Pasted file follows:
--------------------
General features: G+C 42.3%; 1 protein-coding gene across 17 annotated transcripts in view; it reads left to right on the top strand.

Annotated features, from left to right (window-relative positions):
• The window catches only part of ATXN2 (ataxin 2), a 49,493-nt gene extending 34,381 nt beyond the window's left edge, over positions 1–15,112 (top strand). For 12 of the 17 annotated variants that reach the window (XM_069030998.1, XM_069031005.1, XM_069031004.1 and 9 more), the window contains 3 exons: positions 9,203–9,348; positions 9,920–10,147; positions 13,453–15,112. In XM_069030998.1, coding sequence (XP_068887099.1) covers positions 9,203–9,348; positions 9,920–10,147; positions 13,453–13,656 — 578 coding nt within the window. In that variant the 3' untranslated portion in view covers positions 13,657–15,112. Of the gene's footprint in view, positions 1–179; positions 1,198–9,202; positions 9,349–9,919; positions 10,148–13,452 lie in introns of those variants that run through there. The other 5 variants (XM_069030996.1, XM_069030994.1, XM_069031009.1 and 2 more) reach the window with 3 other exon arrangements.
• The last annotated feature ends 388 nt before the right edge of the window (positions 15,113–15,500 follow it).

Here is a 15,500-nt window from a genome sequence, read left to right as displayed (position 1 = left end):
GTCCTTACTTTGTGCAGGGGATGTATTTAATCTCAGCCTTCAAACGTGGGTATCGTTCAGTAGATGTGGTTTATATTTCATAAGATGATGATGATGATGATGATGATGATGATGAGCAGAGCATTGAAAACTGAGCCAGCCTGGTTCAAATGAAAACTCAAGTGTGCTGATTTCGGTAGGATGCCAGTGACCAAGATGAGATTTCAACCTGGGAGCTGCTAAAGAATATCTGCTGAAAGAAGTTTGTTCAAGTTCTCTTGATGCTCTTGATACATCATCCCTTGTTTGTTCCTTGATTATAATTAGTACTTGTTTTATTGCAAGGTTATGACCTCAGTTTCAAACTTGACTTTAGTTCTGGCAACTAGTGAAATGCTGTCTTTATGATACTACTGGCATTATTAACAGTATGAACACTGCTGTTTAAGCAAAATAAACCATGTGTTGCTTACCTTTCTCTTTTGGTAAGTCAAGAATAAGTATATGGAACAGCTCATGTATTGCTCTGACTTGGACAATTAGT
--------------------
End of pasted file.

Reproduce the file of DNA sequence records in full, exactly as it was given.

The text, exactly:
General features: G+C 42.3%; 1 protein-coding gene across 17 annotated transcripts in view; it reads left to right on the top strand.

Annotated features, from left to right (window-relative positions):
• The window catches only part of ATXN2 (ataxin 2), a 49,493-nt gene extending 34,381 nt beyond the window's left edge, over positions 1–15,112 (top strand). For 12 of the 17 annotated variants that reach the window (XM_069030998.1, XM_069031005.1, XM_069031004.1 and 9 more), the window contains 3 exons: positions 9,203–9,348; positions 9,920–10,147; positions 13,453–15,112. In XM_069030998.1, coding sequence (XP_068887099.1) covers positions 9,203–9,348; positions 9,920–10,147; positions 13,453–13,656 — 578 coding nt within the window. In that variant the 3' untranslated portion in view covers positions 13,657–15,112. Of the gene's footprint in view, positions 1–179; positions 1,198–9,202; positions 9,349–9,919; positions 10,148–13,452 lie in introns of those variants that run through there. The other 5 variants (XM_069030996.1, XM_069030994.1, XM_069031009.1 and 2 more) reach the window with 3 other exon arrangements.
• The last annotated feature ends 388 nt before the right edge of the window (positions 15,113–15,500 follow it).

Here is a 15,500-nt window from a genome sequence, read left to right as displayed (position 1 = left end):
GTCCTTACTTTGTGCAGGGGATGTATTTAATCTCAGCCTTCAAACGTGGGTATCGTTCAGTAGATGTGGTTTATATTTCATAAGATGATGATGATGATGATGATGATGATGATGAGCAGAGCATTGAAAACTGAGCCAGCCTGGTTCAAATGAAAACTCAAGTGTGCTGATTTCGGTAGGATGCCAGTGACCAAGATGAGATTTCAACCTGGGAGCTGCTAAAGAATATCTGCTGAAAGAAGTTTGTTCAAGTTCTCTTGATGCTCTTGATACATCATCCCTTGTTTGTTCCTTGATTATAATTAGTACTTGTTTTATTGCAAGGTTATGACCTCAGTTTCAAACTTGACTTTAGTTCTGGCAACTAGTGAAATGCTGTCTTTATGATACTACTGGCATTATTAACAGTATGAACACTGCTGTTTAAGCAAAATAAACCATGTGTTGCTTACCTTTCTCTTTTGGTAAGTCAAGAATAAGTATATGGAACAGCTCATGTATTGCTCTGACTTGGACAATTAGT